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Friday, 25 April 2014

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Cumbrian sailor’s £1 billion motor!

A FORMER county rugby player is driving one of the world’s most advanced warships through the challenging waters ‘east of Suez’.

Rob Couzens, originally from Aglionby, near Carlisle, is the senior bridge watch-keeper on board Royal Navy warship HMS Diamond, one of the UK’s new Type 45 air-defence destroyers.

Costing about £1 billion, it boasts some of the most advanced technology to be used by any navy.

Diamond’s powerful radars detect incoming aircraft and missiles and direct supersonic Viper missiles to their targets.

Rob, 28, set sail on board the ship when she set out on her first deployment on June 30. She is working in partnership with other friendly navies to protect shipping and provide security in Middle Eastern waters.

The ship does however enjoy the best living conditions the Navy has ever had at sea. Satellite TV, email and internet are all available and sailors can phone home regularly even when they are mid-ocean.

Known for his love of all things Eddie Stobart Rob admitted he is looking forward to getting home to see his parents Michael and Ruth, who still live in Aglionby, and his girlfriend Alexia.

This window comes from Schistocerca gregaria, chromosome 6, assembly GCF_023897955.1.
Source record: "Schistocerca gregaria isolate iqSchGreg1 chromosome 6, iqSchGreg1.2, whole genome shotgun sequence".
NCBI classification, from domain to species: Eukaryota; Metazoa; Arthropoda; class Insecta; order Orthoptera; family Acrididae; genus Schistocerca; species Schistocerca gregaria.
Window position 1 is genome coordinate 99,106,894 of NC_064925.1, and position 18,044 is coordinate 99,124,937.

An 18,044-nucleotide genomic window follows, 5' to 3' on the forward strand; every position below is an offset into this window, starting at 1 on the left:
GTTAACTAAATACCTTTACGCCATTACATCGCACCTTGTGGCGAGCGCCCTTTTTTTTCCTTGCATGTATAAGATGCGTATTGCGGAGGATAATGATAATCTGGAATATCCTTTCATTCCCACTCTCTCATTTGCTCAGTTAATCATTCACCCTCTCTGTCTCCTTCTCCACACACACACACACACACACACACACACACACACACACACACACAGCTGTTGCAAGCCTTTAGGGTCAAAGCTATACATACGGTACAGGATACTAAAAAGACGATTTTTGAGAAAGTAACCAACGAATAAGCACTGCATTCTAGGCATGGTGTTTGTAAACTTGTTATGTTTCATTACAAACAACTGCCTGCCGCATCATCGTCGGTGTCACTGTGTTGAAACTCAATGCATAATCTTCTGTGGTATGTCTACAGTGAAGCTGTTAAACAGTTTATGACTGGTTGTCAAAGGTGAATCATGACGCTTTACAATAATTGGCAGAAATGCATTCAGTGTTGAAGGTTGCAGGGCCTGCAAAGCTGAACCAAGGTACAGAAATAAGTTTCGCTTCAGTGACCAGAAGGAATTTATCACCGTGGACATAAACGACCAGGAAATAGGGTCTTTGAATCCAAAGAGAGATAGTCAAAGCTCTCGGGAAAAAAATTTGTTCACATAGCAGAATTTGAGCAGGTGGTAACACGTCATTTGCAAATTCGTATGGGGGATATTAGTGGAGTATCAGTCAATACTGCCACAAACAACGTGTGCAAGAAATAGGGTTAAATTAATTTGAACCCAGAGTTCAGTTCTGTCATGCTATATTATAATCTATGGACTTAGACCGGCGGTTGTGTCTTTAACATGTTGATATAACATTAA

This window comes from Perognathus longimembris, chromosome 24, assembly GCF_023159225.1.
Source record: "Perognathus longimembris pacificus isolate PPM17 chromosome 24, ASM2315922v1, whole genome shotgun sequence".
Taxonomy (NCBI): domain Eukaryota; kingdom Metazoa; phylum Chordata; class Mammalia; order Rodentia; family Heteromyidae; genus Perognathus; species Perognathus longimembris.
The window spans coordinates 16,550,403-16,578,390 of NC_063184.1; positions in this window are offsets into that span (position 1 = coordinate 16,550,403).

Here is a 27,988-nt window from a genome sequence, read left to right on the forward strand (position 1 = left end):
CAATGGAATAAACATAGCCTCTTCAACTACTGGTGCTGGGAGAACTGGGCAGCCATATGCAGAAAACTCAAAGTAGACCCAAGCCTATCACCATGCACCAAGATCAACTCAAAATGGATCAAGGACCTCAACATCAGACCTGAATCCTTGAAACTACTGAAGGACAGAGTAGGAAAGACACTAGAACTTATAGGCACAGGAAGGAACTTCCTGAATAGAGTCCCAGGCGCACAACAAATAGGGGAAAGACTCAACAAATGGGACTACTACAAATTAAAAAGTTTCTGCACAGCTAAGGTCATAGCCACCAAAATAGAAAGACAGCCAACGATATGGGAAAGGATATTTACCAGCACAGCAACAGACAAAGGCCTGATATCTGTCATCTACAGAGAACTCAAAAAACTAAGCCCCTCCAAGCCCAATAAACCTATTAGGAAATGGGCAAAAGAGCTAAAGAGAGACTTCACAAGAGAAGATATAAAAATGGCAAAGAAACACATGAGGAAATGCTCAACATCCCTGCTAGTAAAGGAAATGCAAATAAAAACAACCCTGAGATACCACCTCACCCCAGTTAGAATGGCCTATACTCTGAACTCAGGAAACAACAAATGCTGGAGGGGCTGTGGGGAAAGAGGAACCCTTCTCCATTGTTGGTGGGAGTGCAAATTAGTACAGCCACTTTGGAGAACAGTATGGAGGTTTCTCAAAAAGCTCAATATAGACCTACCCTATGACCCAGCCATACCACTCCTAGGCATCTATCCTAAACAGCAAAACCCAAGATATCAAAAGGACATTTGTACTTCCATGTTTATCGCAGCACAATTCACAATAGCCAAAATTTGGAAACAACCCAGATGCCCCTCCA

He said: “We are doing an important job, protecting people who can’t protect themselves, but it’s a long time to be away.”

Rob first started thinking about joining the Navy while at Austin Friars St Monica’s School, and went on to study History and Geography at Liverpool University.

There he joined the Royal Naval University Unit, as a cadet officer on HMS Charger.

After graduating, he signed up and joined Britannia Royal Naval College in 2006.

From there, he went on to complete further training on board HMS Walney, before serving on HMS Severn – patrolling British waters to enforce UK and EU fishing laws – and then patrolling the Falkland Islands on board HMS Clyde.

Rob’s current six-month deployment with HMS Diamond will see the crew carrying out counter-piracy and anti-smuggling operations. His job includes the driving of the 30 knot, 8,000 ton destroyer.

Rob said: “I’d recommend the life to anyone who wants a bit of adventure to make a difference while they’re about it.

“It’s not always easy but when I get back, it’s my stories everyone wants to hear; I’ve walked with penguins in the South Atlantic and camels on the Arabian peninsula.”



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